Can this be true?
“My first Super Bowl, I didn’t know anything about it,’’ Jason Pierre-Paul said earlier this week. “I didn’t understand football like that. I was just there, playing football, and I really didn’t know too much.’’
Yes, this can be true. As a matter of fact, this is true.
Those who were there at the very start, in the nascent days of NFL football for the athletic specimen they immediately began calling JPP, can corroborate this, and elaborate on this. Expansively. Nostalgically. Gleefully.
Pierre-Paul, now 32, is finishing off his 11th season in style. He is the best pass-rusher for the Buccaneers as they take on Patrick Mahomes and the Chiefs Sunday in Super Bowl 2021. Perhaps he will harass Mahomes the way he abused Tom Brady, now Pierre-Paul’s teammate with Tampa Bay, in Super Bowl 46 nine years ago.
The guy has been through so much. He was the best defensive player on a Giants team that won a Super Bowl in his second year. He endured a terrible fireworks accident that permanently damaged his right hand. As the Giants roster around him deteriorated, he struggled amid the losing. He was traded to the Buccaneers, fractured his neck in a car accident and went through yet another rehab. Now he is back in another Super Bowl, older, wiser but still very much JPP, which is to say fun-loving, proud but not self-serious, tapping his foot to his own unique beat.
And those who were there when this ride took off are thrilled for him.
“The guy has had a tremendous career, even considering all of his injuries and all the things he’s had to go through from a personal and physical standpoint,’’ Justin Tuck told The Post. “For him to come back and have the season he’s had this year and to in a lot of ways lead that defensive front, it’s inspiring to see. I’m happy now I get the opportunity to truly be a fan of JPP and not his quote-unquote, captain of the team and trying to put him in the right direction. I’m seeing him really starting to fill-out from a leadership standpoint as well. You can just tell, he’s matured, he’s found a home in Tampa. I couldn’t be happier for him.’’
When Pierre-Paul joined the Giants in 2010 as a first-round draft pick, he walked into a locker room filled with superior talent on defense. Tuck and Osi Umenyiora were established stars. Mathias Kiwanuka was a former first-round pick. It was a room teeming with pass-rush prowess. Pierre-Paul, out of South Florida, was as raw as they come. His teammates did not know exactly what to make of him, but they knew they got a kick out of him.
“Just an athletic freak,’’ Umenyiora said. “I had never seen anything like that before, in terms of just the way he was. The things he could do, the way he moved, the way his body bends, it was awesome to see. The first year you could see him coming on but that second year, boy, what a season. It was fantastic. He was young, he did things all young players do, in terms of their attitude. He was a really fun guy to be around. We love Jason.’’
Pierre-Paul had 4.5 sacks as a rookie and 16.5 in a breakout 2011 season. Umenyiora’s get-off at the line of scrimmage was unmatched — he was like a panther darting in on the quarterback. Tuck, a powerful master technician, could beat you outside or inside. Kiwanuka had great length and quickness. All of them knew this JPP character was different.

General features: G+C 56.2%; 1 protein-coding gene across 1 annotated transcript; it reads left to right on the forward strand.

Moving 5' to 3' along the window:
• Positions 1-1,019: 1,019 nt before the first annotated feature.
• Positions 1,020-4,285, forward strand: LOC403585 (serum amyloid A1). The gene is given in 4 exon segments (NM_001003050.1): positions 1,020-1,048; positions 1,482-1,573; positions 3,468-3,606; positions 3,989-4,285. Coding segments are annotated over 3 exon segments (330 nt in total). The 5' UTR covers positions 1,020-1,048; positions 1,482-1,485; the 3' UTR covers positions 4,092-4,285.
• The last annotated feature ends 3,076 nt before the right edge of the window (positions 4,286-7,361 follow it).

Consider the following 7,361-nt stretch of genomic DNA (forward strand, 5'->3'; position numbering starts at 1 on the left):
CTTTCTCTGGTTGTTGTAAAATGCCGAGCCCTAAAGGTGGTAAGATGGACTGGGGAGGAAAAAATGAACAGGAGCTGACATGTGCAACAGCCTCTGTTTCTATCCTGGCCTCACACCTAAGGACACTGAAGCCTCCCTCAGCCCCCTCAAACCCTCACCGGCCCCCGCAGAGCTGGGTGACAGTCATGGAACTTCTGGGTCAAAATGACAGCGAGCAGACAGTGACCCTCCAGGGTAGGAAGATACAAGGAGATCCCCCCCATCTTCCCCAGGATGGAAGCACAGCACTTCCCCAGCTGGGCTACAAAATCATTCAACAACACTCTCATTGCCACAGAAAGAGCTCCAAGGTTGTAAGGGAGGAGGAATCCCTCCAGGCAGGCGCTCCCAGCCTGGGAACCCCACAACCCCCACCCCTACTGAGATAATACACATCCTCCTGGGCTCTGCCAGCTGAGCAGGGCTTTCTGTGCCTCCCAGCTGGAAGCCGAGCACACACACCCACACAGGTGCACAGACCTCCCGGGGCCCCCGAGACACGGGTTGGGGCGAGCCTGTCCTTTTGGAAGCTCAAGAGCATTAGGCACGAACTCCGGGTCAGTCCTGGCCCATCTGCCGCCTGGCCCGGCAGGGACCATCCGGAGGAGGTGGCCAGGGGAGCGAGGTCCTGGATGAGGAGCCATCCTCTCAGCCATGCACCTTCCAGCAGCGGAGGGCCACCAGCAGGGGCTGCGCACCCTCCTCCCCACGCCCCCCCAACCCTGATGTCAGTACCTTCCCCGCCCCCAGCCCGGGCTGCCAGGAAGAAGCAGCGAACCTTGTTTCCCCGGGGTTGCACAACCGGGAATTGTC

“Regardless of if he’s 30-plus years old now, I still look at JPP as my little protege,’’ Tuck said. “Because I still remember him coming in and having absolutely no idea what it was to play football. He was just the rawest talent I’ve ever seen. He couldn’t tell you who Joe Montana was, who Reggie White [was], he didn’t know anything about football. Nothing.
“But what he did have was an extreme ability that none of us had, right? JPP was and probably is one of the most athletic people I’ve ever been around, especially for his size. I know I was pretty athletic, but no, I was not JPP athletic. How he could bend his body, how he could control his movements in double-teams, in being off-balance, the length he had, the speed he had, just the rawness of his athletic ability. He just had pure talent, it was off-the-charts pure talent. I’ve never seen anybody 280 pounds after practice in full pads take off and do 13 straight backflips. That’s just different. I told him, we all told him, once he put it together, the guy was gonna be phenomenal.’’
Umenyiora says it is “100 percent, not even close’’ that Pierre-Paul was the greatest athlete among the Giants pass rushers.
“And I don’t mean that in a sense that he could run faster, because I was faster than him,’’ Umenyiora said. “Probably Kiwanuka could jump higher than him. But just overall athleticism, he was probably the best athlete on the team.’’
Tuck and Umenyiora learned at the heels of Hall of Famer Michael Strahan, who won Super Bowl 42 after the 2007 season and then retired. Strahan set the standard, but in some ways he was no JPP.
“He was definitely a better athlete than Strahan, that’s not even comparable,’’ Umenyiora said, laughing.
The pass rushers remain close, sharing a group text chain all these years later, reaching out to Pierre-Paul to congratulate him every step of the way. Umenyiora joined a Zoom media interview session with JPP this past week and the two friends could not stop singing and howling. Umenyiora, a football analyst for the BBC, never even asked a question.
“He’s still JPP, there’s no question about that,’’ Tuck said. “I think he wants his legacy to be known as that comeback kid, when everyone wrote him off. I’m super-proud of the dude, I really am.’’